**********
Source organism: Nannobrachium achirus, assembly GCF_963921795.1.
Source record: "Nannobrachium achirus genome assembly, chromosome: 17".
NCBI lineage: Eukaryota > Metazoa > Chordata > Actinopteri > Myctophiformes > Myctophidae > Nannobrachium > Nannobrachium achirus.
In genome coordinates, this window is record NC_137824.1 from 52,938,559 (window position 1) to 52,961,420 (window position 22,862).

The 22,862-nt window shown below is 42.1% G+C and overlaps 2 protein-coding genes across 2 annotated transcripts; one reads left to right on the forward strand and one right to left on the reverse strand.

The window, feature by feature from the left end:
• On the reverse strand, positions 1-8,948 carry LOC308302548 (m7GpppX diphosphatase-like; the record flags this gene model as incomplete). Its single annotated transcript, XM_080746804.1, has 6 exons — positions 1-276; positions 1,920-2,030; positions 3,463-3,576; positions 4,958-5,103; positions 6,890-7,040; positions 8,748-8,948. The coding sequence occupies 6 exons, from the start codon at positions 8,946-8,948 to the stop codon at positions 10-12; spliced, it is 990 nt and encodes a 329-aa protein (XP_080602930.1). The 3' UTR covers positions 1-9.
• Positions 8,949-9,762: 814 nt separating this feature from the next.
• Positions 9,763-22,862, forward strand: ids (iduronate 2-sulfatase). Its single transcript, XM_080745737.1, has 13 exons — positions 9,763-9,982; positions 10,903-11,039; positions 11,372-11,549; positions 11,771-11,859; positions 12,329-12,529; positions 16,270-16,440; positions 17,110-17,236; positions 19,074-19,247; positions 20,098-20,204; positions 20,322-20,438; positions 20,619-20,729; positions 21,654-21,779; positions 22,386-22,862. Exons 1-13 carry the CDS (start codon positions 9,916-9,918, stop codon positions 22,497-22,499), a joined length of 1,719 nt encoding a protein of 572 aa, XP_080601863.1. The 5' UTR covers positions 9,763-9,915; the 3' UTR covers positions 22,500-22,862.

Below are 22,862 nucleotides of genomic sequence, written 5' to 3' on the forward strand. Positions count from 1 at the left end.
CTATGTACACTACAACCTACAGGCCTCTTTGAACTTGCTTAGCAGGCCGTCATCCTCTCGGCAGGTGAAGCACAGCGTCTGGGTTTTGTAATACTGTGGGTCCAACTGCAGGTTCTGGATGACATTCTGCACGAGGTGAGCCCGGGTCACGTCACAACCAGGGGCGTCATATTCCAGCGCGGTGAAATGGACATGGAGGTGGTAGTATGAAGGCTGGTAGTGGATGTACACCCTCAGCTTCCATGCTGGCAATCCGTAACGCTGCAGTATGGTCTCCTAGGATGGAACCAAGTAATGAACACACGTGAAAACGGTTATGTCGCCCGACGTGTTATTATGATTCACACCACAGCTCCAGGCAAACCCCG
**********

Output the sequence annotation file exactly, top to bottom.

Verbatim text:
Source organism: Nannobrachium achirus, assembly GCF_963921795.1.
Source record: "Nannobrachium achirus genome assembly, chromosome: 17".
NCBI lineage: Eukaryota > Metazoa > Chordata > Actinopteri > Myctophiformes > Myctophidae > Nannobrachium > Nannobrachium achirus.
In genome coordinates, this window is record NC_137824.1 from 52,938,559 (window position 1) to 52,961,420 (window position 22,862).

The 22,862-nt window shown below is 42.1% G+C and overlaps 2 protein-coding genes across 2 annotated transcripts; one reads left to right on the forward strand and one right to left on the reverse strand.

The window, feature by feature from the left end:
• On the reverse strand, positions 1-8,948 carry LOC308302548 (m7GpppX diphosphatase-like; the record flags this gene model as incomplete). Its single annotated transcript, XM_080746804.1, has 6 exons — positions 1-276; positions 1,920-2,030; positions 3,463-3,576; positions 4,958-5,103; positions 6,890-7,040; positions 8,748-8,948. The coding sequence occupies 6 exons, from the start codon at positions 8,946-8,948 to the stop codon at positions 10-12; spliced, it is 990 nt and encodes a 329-aa protein (XP_080602930.1). The 3' UTR covers positions 1-9.
• Positions 8,949-9,762: 814 nt separating this feature from the next.
• Positions 9,763-22,862, forward strand: ids (iduronate 2-sulfatase). Its single transcript, XM_080745737.1, has 13 exons — positions 9,763-9,982; positions 10,903-11,039; positions 11,372-11,549; positions 11,771-11,859; positions 12,329-12,529; positions 16,270-16,440; positions 17,110-17,236; positions 19,074-19,247; positions 20,098-20,204; positions 20,322-20,438; positions 20,619-20,729; positions 21,654-21,779; positions 22,386-22,862. Exons 1-13 carry the CDS (start codon positions 9,916-9,918, stop codon positions 22,497-22,499), a joined length of 1,719 nt encoding a protein of 572 aa, XP_080601863.1. The 5' UTR covers positions 9,763-9,915; the 3' UTR covers positions 22,500-22,862.

Below are 22,862 nucleotides of genomic sequence, written 5' to 3' on the forward strand. Positions count from 1 at the left end.
CTATGTACACTACAACCTACAGGCCTCTTTGAACTTGCTTAGCAGGCCGTCATCCTCTCGGCAGGTGAAGCACAGCGTCTGGGTTTTGTAATACTGTGGGTCCAACTGCAGGTTCTGGATGACATTCTGCACGAGGTGAGCCCGGGTCACGTCACAACCAGGGGCGTCATATTCCAGCGCGGTGAAATGGACATGGAGGTGGTAGTATGAAGGCTGGTAGTGGATGTACACCCTCAGCTTCCATGCTGGCAATCCGTAACGCTGCAGTATGGTCTCCTAGGATGGAACCAAGTAATGAACACACGTGAAAACGGTTATGTCGCCCGACGTGTTATTATGATTCACACCACAGCTCCAGGCAAACCCCG